He started out in menswear as a retail sales associate in 1964. “I was hired to sell other high school kids Levi’s and Farah pants,” John McCoy recalls. “Which is what I believe independent merchants should still be doing! Hire young people with brains who love fashion (yes they exist) and pay them well. It could make just the difference stores need.”
Today, McCoy is one of the most well-respected menswear agents in the business, always managing to grab the hottest and coolest collections from around the globe. Here, we sit with him to view his newest finds, and talk about the future for upscale menswear merchants.
“Menswear needs to be revolutionized,” he maintains. “The spending habits of millennials are totally different than previous generations, as is the technology available to them. Retailers need to hold on to their existing customer base and also capture this next generation. They can’t continue doing business as usual or they’ll be out of business.”
Unlike many industry insiders who rant and rave about the deteriorating state of business, McCoy actually offers some viable solutions. “They don’t have to throw everything out and start over,” he maintains. “Much of what they’re doing makes sense, but is now adversely affected by too much product in the pipeline. I think by spring ‘17, inventory build-up will level off and stores won’t have to promote as much. Clearly, department stores have to close a lot of doors and reinvent themselves and while they’re doing this, specialty stores have a great opportunity to stand out. Concentrate on exciting new brands (ones that are young, fun, creative, and preferably not selling direct to consumers) and create a true in-store experience.”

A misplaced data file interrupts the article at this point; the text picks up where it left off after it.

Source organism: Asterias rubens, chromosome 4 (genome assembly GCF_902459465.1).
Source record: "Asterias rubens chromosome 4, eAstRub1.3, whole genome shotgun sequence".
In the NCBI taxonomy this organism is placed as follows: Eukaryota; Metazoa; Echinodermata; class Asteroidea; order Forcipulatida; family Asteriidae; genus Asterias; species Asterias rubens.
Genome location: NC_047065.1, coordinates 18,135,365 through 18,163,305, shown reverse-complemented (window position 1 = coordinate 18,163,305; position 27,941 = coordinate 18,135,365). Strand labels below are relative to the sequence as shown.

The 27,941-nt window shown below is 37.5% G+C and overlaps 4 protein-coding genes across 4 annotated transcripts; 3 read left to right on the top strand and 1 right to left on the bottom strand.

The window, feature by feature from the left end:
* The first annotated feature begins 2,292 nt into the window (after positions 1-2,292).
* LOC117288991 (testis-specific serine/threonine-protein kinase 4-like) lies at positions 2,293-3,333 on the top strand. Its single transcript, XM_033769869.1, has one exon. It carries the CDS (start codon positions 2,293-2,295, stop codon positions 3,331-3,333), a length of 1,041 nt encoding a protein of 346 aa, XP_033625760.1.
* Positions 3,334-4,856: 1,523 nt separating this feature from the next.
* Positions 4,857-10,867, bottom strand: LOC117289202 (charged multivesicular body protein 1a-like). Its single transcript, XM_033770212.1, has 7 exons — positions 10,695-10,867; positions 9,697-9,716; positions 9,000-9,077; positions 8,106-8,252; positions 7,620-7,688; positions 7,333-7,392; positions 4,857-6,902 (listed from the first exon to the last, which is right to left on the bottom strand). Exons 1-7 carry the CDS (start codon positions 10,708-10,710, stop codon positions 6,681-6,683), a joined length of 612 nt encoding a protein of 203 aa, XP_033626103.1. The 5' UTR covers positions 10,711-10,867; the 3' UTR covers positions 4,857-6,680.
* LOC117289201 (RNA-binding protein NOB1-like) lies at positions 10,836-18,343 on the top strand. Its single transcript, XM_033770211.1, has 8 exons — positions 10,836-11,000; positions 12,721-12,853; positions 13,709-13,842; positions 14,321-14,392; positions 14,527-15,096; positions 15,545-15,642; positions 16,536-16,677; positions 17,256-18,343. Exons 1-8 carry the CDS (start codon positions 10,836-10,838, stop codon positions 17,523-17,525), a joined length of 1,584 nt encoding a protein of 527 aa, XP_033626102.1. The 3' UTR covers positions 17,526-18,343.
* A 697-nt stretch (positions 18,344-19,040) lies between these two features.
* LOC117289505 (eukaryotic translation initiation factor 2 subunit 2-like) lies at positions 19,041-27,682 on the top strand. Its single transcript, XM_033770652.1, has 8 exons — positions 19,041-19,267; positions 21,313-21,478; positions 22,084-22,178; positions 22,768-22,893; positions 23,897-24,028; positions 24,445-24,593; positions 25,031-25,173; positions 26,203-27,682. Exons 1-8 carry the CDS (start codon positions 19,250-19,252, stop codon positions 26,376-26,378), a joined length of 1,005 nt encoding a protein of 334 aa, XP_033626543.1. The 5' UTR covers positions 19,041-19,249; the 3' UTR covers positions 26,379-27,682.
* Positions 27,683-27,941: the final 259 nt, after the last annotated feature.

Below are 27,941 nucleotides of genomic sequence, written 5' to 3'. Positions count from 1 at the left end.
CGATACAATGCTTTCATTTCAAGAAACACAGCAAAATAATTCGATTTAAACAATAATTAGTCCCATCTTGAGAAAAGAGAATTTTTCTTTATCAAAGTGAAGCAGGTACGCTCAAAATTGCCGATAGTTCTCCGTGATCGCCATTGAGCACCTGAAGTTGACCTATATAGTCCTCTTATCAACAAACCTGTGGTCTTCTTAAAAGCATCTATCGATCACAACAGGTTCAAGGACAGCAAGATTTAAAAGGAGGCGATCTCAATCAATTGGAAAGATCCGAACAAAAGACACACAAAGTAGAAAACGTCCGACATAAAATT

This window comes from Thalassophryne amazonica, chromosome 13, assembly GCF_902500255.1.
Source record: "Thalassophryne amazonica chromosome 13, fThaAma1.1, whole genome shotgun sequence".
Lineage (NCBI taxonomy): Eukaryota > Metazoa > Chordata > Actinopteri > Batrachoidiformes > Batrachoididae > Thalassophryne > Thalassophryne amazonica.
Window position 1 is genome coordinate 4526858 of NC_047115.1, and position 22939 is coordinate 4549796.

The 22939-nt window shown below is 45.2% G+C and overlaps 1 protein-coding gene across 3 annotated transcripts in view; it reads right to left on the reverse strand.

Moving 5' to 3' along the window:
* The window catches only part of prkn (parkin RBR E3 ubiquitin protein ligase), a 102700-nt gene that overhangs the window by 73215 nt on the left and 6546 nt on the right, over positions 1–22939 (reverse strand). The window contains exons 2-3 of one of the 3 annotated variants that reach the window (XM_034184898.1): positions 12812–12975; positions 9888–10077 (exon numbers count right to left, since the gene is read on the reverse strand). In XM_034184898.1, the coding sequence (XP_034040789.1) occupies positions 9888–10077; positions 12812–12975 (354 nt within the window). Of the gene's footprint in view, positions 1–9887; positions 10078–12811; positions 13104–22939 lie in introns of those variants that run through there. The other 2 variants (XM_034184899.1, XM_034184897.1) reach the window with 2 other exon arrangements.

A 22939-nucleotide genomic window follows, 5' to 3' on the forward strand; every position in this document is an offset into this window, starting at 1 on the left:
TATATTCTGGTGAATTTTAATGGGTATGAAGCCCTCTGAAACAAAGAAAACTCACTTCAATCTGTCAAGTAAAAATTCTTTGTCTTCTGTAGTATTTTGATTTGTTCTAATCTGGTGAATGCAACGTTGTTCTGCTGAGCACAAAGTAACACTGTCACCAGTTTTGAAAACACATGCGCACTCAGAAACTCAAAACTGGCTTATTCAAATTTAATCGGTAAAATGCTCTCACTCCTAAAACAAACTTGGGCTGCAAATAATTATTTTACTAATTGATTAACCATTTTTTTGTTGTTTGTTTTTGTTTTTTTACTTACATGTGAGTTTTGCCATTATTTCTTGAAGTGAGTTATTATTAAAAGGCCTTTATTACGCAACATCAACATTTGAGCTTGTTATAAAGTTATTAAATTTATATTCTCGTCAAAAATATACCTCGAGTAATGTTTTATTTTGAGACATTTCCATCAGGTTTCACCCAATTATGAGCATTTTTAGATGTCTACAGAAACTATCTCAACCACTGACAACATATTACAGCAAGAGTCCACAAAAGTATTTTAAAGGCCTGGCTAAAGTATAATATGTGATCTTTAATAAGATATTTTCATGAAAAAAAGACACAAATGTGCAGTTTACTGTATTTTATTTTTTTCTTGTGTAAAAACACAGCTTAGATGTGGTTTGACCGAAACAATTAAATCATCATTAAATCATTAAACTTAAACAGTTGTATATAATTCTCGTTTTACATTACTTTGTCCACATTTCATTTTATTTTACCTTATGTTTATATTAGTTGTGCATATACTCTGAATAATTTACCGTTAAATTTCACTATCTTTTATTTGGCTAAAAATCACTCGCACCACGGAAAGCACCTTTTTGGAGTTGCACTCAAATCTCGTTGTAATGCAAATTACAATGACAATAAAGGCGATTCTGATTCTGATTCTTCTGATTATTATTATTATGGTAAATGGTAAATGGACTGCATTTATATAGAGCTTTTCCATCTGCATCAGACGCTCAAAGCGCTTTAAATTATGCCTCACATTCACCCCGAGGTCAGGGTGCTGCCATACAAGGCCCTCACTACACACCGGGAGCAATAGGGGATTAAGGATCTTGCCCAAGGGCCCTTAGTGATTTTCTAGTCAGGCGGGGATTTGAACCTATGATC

According to McCoy, most of the brands he reps can do just that. Among my favorites: Baldessarini (a well-priced, fashion-right designer collection with controlled distribution), Mauro Blasi (a top of the line clothing atelier out of Naples; suits wholesale at $1400 for a $5000 suggested retail), Gran Sasso knits (looking better than ever, especially the lightweight spring collection in gorgeous colors), Masons (the pant company that started the whole garment-dyed, garment-washed trend; $90-$105 cost), Porto (fabulous half canvas clothing out of Portugal, $275 cost for $795-$895 suggested retails), fresh-looking printed and washed shirts from Xacus ($105 cost for $295 suggested retail) and cool casual Italian footwear from Andrea Zori in beautiful leathers and suedes.
“As much as the fashion world is changing,” concludes McCoy, “dressing is still about sex and sex is not disappearing so I think we’ll be okay.”